Experimental spinal cord injury : development of protection and repair strategies in rats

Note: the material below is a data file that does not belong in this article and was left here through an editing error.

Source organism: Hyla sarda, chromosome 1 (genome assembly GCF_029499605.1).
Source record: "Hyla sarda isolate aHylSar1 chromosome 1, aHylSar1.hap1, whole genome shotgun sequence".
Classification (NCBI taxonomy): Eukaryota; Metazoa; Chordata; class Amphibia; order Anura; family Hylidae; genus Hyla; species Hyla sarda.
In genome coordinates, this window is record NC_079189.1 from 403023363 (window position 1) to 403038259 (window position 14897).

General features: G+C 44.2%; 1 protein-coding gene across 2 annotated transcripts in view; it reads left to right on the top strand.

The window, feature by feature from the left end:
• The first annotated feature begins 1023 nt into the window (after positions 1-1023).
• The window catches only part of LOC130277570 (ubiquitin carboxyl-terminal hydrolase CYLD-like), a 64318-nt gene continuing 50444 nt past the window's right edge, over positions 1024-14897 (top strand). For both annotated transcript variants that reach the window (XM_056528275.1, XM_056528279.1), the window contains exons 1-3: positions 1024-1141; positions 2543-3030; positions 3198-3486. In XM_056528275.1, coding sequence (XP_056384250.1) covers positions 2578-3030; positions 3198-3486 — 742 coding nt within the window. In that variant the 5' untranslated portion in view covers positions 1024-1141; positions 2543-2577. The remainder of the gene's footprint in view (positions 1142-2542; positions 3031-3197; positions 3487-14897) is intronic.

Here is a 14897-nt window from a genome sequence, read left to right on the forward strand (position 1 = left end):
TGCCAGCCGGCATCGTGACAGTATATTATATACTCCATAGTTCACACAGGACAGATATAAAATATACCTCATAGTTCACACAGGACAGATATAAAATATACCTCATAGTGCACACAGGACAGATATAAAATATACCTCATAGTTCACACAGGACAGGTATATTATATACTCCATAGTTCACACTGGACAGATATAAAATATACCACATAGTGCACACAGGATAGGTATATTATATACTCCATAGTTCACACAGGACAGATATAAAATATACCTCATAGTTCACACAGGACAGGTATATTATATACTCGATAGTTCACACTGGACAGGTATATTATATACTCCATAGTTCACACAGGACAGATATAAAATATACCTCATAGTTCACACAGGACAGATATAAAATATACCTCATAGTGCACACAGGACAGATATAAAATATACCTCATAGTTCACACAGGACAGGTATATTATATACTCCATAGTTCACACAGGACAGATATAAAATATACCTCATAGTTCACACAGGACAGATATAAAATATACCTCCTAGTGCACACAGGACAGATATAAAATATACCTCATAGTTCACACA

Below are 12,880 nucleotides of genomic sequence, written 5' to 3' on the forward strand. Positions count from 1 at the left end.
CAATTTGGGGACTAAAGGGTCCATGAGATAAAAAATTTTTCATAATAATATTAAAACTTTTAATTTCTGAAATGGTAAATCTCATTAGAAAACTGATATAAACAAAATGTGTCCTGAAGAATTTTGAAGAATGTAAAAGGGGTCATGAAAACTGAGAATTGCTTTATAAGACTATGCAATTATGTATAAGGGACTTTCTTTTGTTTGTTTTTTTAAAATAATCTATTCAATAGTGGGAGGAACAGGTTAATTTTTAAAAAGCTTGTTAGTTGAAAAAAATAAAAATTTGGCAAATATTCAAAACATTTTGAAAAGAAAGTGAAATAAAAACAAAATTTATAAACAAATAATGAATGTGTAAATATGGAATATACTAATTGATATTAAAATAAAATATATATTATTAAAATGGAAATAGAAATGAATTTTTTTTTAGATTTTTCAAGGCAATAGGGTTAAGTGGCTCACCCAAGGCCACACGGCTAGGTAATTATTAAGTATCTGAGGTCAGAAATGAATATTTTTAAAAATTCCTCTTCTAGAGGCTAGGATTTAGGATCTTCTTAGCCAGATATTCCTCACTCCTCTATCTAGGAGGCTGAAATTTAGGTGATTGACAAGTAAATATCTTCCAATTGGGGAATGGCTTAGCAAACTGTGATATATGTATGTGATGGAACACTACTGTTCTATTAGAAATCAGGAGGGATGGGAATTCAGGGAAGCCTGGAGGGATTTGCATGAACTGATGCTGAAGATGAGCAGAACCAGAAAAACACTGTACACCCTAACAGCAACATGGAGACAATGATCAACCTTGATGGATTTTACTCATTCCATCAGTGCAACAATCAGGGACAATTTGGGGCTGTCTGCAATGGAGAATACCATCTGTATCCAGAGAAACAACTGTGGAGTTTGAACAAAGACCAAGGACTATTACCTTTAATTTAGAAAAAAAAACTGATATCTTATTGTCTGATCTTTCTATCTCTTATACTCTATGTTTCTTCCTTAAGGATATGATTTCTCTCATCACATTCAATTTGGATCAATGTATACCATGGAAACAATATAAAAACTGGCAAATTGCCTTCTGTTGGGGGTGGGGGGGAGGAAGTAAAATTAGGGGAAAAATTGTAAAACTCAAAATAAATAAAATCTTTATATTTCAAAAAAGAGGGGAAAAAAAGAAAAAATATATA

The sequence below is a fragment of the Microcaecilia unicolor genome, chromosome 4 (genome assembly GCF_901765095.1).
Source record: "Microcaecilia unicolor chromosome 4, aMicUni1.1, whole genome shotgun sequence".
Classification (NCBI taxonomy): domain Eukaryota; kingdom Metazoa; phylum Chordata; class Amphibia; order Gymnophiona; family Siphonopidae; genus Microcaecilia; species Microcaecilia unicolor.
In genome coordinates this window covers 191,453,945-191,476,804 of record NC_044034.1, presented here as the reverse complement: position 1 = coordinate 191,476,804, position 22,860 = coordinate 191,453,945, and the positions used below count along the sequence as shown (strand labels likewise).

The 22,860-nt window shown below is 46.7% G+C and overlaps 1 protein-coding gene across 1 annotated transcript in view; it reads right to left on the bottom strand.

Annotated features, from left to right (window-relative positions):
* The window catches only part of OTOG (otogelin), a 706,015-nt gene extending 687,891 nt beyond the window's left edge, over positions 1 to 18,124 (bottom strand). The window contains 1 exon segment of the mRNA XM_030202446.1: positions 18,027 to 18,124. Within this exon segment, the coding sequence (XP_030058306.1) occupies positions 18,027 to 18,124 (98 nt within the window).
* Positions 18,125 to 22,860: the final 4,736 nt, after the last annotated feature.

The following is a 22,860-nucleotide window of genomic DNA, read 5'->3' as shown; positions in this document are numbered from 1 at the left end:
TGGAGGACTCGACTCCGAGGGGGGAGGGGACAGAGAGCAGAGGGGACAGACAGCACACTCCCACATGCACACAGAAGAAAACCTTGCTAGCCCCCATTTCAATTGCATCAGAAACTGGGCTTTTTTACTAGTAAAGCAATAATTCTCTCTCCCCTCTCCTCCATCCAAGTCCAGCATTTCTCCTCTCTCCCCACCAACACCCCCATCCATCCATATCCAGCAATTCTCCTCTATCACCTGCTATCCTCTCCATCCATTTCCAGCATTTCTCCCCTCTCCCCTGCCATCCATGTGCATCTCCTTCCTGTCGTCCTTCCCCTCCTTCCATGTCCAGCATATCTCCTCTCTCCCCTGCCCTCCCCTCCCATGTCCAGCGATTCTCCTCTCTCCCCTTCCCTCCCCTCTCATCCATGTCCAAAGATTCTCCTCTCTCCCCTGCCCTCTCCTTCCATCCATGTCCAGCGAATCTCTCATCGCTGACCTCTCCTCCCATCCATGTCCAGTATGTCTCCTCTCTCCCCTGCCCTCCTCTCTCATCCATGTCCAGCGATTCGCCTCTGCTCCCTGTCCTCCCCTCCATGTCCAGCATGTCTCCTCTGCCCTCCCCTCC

Abstract: Spinal cord injury typically results in neurological deficits that can not be reversed, often leaving patients bound to a wheelchair. Current treatment strategies are not very successful. Despite many promising experimental strategies, clinical translation has so far been very limited. This thesis describes gene regulation patterns of important inhibitory/growth promoting molecules and the possible effects of training and environmental enrichment on the outcome of experimental spinal cord injury. The thesis also reports improved recovery from spinal cord injury following local intrathecal blockade of the epidermal growth factor receptor. Potential mechanisms by which transplantation of Schwann cells from a novel source may improve outcome after spinal cord injury are discussed. Finally, magnetic resonance imaging is used to monitor metabolic changes in the brain and spinal cord after injury. The inability of the spinal cord and brain to regenerate has been partly attributed to the presence of inhibitory factors, some of which may increase their presence after injury. Inhibitory factors such as Nogo or chondroitin sulfate proteoglycans ultimately activate the small GTPase RhoA which leads to growth cone collapse and prevents regeneration. Inhibition of RhoA has been shown to enhance recovery after experimental spinal cord injury. We investigated mRNA regulation patterns of 6 members of the Rho family in the spinal cord and dorsal root ganglia. We found specific changes of temporal and spatial expression patterns in response to spinal cord injury, suggesting different roles of these GTPases after injury. Physiotherapy and rehabilitation are well established methods used after spinal cord injury. Environmental enrichment and exercise may even be neuroprotective. We tested the effects of moderate environmental enrichment and voluntary wheel running either before or after injury on the outcome of incomplete spinal cord injury in rats. However, no benefical effects were detected. Similarly, voluntary wheel running did not change the outcome after spinal cord injury in terms of recovery or behavior. While these results suggest that voluntary wheel running and moderate environmental enrichment have very limited effects, if any, on the outcome of experimental spinal cord injury, they do not contradict the fact that voluntary and guided training can be a useful tool in human spinal cord injury rehabilitation. Epidermal growth factor receptor activation triggers astrocytes into becoming reactive astrocytes, to form scar-like tissue and to secrete growth inhibitory molecules and inhibition of EGFR has been shown to promote neurite growth in vivo and in vitro. Blocking a Nogo receptor interacting mechanism or modulating the astrocytic response may be the underlying mechanism. We found that local delivery of an irreversible EGFR inhibitor after contusion injury in rats led to markedly better functional and structural outcome. Motor and sensory functions are improved and bladder function is restored faster. The fact that EGFR inhibitors are in clinical use as treatment for certain cancers, may help pave the way for clinical trials of such compounds also in spinal cord injury. Schwann cells are one of the most investigated cell types for transplantation in experimental spinal cord injury models, although understanding of the beneficial mechanisms is limited. Here we used a new source of Schwann cells, derived from the boundary cap neural crest stem cells. Cells were differentiated in vitro and transplanted 1 week after contusion injury into rats. We found significant functional improvement of both moderate and severe contusion injury, together with more tissue sparing, axonal outgrowth and Sox10+ glia recruitment. Although cells survived poorly after injury, we found they need to be transplanted alive to produce beneficial effects. Endogenous Schwann cells were found in higher numbers in transplanted animals. We also found that ependymal cells could be a source of oligodendrocytes/ Schwann-like cells after injury. To evaluate experimental spinal cord injury a variety of sensorimotor tests and imaging techniques are used. Typically, these tests do not generate information about metabolic processes in the CNS. Here, we investigated proton magnetic resonance spectroscopy as a new tool to obtain neurochemical profiles in vivo in the CNS after spinal cord injury. We found significant changes of several metabolites in both spinal cord and motorcortex. Changed metabolite patterns were detected in motor cortex and spinal cord. This enabled us to make prediction models with high sensitivity and specificity. We suggest that proton magnetic resonance spectroscopy is a useful tool to monitor metabolic changes in CNS tissue after spinal cord injury and evaluate experimental protection and repair strategies.

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